Suddenly, a second wind overwhelms our breathless lungs. And the Song pours out. Undefeatable. Uncontainable. Loud.

We have each come from Death. The death we chose when we sinned.
On the narrow path, we are all pit dwellers…lifted up. We all have the Song.

“The Lord God is my strength, my personal bravery and my invincible army. He makes my feet like hind’s feet, and will make me to walk [not to stand still in terror, but to walk] and make [spiritual] progress upon my high places [of trouble, suffering or responsibility]!

Our steps quicken again. The procession around us throngs. Our singing, the praise, reminds us.
He sees us all. And Saves. He alone.

No one falls outside of His awareness. No one dies that His heart doesn’t break.

No pit is too deep that He can’t lift us out.

And we ARE going Home.

We must only press on and rejoice.

This is what He has called us to, for today.

He is Enough. El Shaddai.

Scripture References: James 1:15;Romans 4:18;Hebrews 11 & 12;Psalm 40:2-3;Habakkuk 3:19

Tuesday, October 16, 2007

Glory!

It is with great joy and celebration that I announce to you dear blog friends...

"I have completed my family's laundry in my working washer and dryer."

If you are curious as to why this is news...see the previous post.

I don't know what happened, but I'm pretty sure about Who...

We did nothing but pray. Jeff had worked and reset to absolutely no avail when we discovered the problem over a week ago. The machines would not operate. And there was a burning smell...which is never good.

When we got back I waited before facing what I thought was the inevitable. I tried the dryer first...then the washer...and now about 8 loads later...the gentle whir and tumble of my beloved friends fills my heart with praise.

Doing laundry never felt so good...

Sunday, October 14, 2007

Too Little...Too Much

Ft Portal is currently undergoing EST. Electricity Shortage Torture. ("Torture" is obviously my own description.) Several months ago, UMEME (the only power company in Uganda) announced that they had to repair a major fault in the Ft Portal power lines and it would take some months. Months. They set a schedule to turn off our power at 7 am and then turn it back on at 7 pm. Everyday. But, unfortunately, they have misrepresented the truth. They rarely turn the power on at 7pm. In fact, it is quite impossible to share the schedule with you. It is a WWAGAR schedule. ("Whenever we are good and ready...") The power often comes after 9pm and goes off again at random hours in the night and early morning.
Which means we are getting very little usable power... unless, I become a complete night owl and never sleep...

To magnify the problem, our house is hooked up to an old, overused transformer which is known to catch on fire. Yep. You read that right. Fire.

When our transformer sparks and shoots out fire, our house looses power. So when the rest of town is using their already limited power, we sit in the dark. And think the loveliest thoughts. ☺

Two weeks ago, as we were preparing for a much needed trip to the capital city, our transformer spouted fire and we sat in the dark. For 4 days. We are a family of six, which means the already overwhelming laundry pile was growing exponentially while we waited for the power to be fixed. (We did wash some clothes out by hand...but that process was also thwarted by the unbelievable deluge of rain...hand washed clothes do not dry out well in such wet, moist weather.)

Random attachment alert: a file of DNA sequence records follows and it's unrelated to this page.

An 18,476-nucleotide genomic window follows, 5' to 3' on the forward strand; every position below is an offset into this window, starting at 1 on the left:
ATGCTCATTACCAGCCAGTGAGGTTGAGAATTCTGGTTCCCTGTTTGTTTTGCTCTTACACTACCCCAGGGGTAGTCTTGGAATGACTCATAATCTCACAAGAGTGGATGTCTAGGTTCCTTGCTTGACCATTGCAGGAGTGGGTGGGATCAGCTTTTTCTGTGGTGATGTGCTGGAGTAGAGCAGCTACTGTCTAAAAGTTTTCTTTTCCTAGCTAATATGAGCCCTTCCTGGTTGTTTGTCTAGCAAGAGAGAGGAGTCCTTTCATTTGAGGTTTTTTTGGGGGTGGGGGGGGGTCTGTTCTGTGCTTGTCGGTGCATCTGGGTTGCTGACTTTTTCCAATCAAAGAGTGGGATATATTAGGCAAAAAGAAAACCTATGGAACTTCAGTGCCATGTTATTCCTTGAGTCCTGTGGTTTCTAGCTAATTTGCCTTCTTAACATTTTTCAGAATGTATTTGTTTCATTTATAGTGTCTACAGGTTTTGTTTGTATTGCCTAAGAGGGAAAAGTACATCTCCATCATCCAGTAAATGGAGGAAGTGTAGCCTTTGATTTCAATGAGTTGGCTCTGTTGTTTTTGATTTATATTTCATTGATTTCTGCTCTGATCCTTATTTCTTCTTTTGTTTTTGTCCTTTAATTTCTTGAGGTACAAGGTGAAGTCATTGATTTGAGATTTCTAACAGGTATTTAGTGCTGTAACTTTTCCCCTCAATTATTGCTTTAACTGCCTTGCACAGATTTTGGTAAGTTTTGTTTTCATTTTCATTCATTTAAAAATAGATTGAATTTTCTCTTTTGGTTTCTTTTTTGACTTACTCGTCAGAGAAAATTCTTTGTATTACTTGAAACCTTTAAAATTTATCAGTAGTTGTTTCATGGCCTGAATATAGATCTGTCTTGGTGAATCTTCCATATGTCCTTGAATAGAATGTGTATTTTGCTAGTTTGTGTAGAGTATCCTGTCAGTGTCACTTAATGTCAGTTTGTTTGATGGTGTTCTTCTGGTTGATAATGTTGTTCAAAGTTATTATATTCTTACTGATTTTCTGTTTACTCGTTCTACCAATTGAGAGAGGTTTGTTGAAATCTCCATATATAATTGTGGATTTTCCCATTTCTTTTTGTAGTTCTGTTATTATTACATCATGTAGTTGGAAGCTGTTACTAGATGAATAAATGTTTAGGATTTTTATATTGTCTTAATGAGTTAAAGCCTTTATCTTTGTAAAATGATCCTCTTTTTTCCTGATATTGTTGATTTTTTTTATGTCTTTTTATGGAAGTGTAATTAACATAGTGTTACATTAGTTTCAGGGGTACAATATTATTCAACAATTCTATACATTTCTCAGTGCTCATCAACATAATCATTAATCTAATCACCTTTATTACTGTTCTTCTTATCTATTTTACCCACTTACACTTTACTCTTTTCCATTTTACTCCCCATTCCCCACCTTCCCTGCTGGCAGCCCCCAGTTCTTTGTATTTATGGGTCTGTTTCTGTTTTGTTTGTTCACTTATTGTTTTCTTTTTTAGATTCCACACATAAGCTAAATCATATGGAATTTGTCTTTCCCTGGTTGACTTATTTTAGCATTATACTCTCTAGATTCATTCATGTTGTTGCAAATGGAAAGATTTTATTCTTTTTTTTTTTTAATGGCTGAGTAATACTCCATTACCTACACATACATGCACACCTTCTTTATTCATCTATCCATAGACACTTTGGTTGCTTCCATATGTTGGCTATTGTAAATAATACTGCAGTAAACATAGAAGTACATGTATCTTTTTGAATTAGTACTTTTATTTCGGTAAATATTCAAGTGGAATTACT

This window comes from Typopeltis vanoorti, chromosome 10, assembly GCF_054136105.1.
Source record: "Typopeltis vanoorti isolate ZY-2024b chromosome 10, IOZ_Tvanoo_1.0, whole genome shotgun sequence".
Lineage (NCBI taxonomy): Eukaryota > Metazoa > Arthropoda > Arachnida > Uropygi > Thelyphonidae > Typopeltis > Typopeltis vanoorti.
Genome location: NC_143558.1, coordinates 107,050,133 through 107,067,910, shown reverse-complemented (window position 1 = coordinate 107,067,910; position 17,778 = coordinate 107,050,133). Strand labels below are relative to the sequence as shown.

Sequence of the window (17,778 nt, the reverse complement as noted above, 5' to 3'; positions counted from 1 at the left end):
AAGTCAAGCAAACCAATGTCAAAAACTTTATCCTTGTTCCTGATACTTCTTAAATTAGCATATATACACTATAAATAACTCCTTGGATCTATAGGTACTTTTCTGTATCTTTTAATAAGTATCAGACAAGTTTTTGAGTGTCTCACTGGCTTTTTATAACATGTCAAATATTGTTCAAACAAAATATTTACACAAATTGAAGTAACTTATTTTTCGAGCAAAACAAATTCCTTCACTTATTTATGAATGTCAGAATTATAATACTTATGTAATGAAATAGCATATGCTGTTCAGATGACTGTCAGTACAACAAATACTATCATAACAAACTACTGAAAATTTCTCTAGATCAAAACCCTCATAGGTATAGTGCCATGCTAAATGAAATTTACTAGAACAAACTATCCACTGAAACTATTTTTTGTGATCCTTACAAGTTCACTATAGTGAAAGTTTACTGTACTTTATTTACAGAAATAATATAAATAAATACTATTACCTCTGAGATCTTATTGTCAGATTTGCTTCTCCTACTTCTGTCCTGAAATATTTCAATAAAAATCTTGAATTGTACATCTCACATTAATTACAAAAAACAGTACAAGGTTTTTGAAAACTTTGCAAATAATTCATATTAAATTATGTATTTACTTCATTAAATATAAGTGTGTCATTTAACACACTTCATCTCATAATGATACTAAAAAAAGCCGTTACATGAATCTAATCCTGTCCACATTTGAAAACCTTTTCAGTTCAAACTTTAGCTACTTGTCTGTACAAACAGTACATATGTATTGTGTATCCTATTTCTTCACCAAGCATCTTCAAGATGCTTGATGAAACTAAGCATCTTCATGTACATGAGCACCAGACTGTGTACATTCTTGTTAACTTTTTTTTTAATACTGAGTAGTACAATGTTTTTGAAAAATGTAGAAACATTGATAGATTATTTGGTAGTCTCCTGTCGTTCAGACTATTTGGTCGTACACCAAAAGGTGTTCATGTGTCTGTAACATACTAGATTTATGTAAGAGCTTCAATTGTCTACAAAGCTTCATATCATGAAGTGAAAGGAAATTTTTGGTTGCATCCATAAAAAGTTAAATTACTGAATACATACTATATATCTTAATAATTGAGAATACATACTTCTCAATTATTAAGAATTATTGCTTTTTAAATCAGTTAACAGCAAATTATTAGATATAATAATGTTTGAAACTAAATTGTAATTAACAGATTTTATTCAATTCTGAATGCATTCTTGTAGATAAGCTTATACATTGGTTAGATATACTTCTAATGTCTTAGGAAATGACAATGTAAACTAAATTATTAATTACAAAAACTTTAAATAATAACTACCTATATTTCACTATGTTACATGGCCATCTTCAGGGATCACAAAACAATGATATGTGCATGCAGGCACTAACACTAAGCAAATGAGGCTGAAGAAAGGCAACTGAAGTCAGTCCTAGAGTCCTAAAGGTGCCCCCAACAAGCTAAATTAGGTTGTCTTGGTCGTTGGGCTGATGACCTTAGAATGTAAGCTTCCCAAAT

On Saturday night, our power came back on! Praise! I turned on the washer and the dryer and thanked the Lord for whatever minutes of washing we could accomplish.

Which wasn’t very many.

Our lights started buzzing. The power was spiking so high, our breakers were blowing like crazy. I stopped all the machines…but not soon enough.

On Sunday morning, when the power came back on again at normal volts, my dryer and my washing machine would not work.

To understand the depths of my grief…you need to read my past posts…here and here.
These washing and drying machines have been long awaited in my life and have brought me the greatest joy. That UMEME, who I already have more issues with than I can communicate politely on this blog, may have taken these precious ones from me…
makes me think words I shouldn’t.

Like…”Fooey”…

My tired brain has been on overload following a difficult season of ministry…so all I could do was pray desperate prayers for the healing of our machinery …unplug them…and quietly shut the door. God’s will be done.

I squeezed out water from the dripping wet washing machine load and hung those clothes out with the still wet load from the dryer. Then packed dirty clothes for our trip. Sigh.

In the power spike of that day and the previous weeks we have lost a TV, a microwave, washer and dryer and our inverter.

That is a rather long and discouraging list.

There is a bright side:

Our computers are still functioning--for which we are very thankful.
And we have solar equipment on the way in a sea container.

Which will get us off the spiking, machine destroying, rarely working grid...

Wednesday, October 03, 2007

That's "Share-Oh" to You



In all my years of hanging out with the short crowd, no child has ever learned to say my name first. I love my name...but it's combination of "r" and 'l" sounds leave little learners struggling.

Even in Uganda, where "r" and "l" sounds are easily interchanged and confused, many grownups can't pronounce my name. I am often referred to as "Sharon" or just "Che...."



Enter scene: The Brilliant Jotham. (cue trumpets...)








Jotham learned my name very early in his word repetoire! He has said my name and Silas' name before any other of our family member's names. Which secures his place forever in my heart! (You had a pretty solid hold there, Jotham, before you ever learned to speak!)

He calls me "Share-oh" and I'm grinning just writing that.

Jotham, we love you, man! Thanks for bringing such joy and laughter to our lives!